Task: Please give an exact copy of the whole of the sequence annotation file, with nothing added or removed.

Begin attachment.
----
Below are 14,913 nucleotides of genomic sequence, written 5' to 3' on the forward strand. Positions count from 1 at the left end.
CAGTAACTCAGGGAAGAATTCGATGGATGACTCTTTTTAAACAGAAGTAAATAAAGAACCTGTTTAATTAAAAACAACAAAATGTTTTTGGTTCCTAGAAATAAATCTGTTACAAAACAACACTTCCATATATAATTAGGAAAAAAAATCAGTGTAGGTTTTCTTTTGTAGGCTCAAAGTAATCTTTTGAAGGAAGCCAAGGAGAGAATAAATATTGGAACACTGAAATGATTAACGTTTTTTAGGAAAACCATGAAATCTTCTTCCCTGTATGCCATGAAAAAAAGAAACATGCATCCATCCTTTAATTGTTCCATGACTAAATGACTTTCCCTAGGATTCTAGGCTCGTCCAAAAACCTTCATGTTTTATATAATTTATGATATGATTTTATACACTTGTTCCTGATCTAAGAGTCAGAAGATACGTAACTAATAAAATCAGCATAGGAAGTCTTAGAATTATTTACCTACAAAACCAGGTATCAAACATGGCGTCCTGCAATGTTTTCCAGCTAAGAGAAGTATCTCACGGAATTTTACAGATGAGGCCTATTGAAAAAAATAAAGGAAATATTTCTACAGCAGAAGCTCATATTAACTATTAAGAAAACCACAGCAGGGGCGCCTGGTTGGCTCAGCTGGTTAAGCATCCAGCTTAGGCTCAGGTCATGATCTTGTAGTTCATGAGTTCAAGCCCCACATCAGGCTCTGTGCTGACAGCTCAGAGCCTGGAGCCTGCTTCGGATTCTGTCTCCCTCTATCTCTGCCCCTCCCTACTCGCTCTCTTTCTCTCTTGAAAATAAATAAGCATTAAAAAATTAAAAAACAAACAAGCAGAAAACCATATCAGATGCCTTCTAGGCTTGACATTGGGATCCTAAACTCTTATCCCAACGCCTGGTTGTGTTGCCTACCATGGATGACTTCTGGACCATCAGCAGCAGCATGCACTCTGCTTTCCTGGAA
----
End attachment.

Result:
Below are 14,913 nucleotides of genomic sequence, written 5' to 3' on the forward strand. Positions count from 1 at the left end.
CAGTAACTCAGGGAAGAATTCGATGGATGACTCTTTTTAAACAGAAGTAAATAAAGAACCTGTTTAATTAAAAACAACAAAATGTTTTTGGTTCCTAGAAATAAATCTGTTACAAAACAACACTTCCATATATAATTAGGAAAAAAAATCAGTGTAGGTTTTCTTTTGTAGGCTCAAAGTAATCTTTTGAAGGAAGCCAAGGAGAGAATAAATATTGGAACACTGAAATGATTAACGTTTTTTAGGAAAACCATGAAATCTTCTTCCCTGTATGCCATGAAAAAAAGAAACATGCATCCATCCTTTAATTGTTCCATGACTAAATGACTTTCCCTAGGATTCTAGGCTCGTCCAAAAACCTTCATGTTTTATATAATTTATGATATGATTTTATACACTTGTTCCTGATCTAAGAGTCAGAAGATACGTAACTAATAAAATCAGCATAGGAAGTCTTAGAATTATTTACCTACAAAACCAGGTATCAAACATGGCGTCCTGCAATGTTTTCCAGCTAAGAGAAGTATCTCACGGAATTTTACAGATGAGGCCTATTGAAAAAAATAAAGGAAATATTTCTACAGCAGAAGCTCATATTAACTATTAAGAAAACCACAGCAGGGGCGCCTGGTTGGCTCAGCTGGTTAAGCATCCAGCTTAGGCTCAGGTCATGATCTTGTAGTTCATGAGTTCAAGCCCCACATCAGGCTCTGTGCTGACAGCTCAGAGCCTGGAGCCTGCTTCGGATTCTGTCTCCCTCTATCTCTGCCCCTCCCTACTCGCTCTCTTTCTCTCTTGAAAATAAATAAGCATTAAAAAATTAAAAAACAAACAAGCAGAAAACCATATCAGATGCCTTCTAGGCTTGACATTGGGATCCTAAACTCTTATCCCAACGCCTGGTTGTGTTGCCTACCATGGATGACTTCTGGACCATCAGCAGCAGCATGCACTCTGCTTTCCTGGAA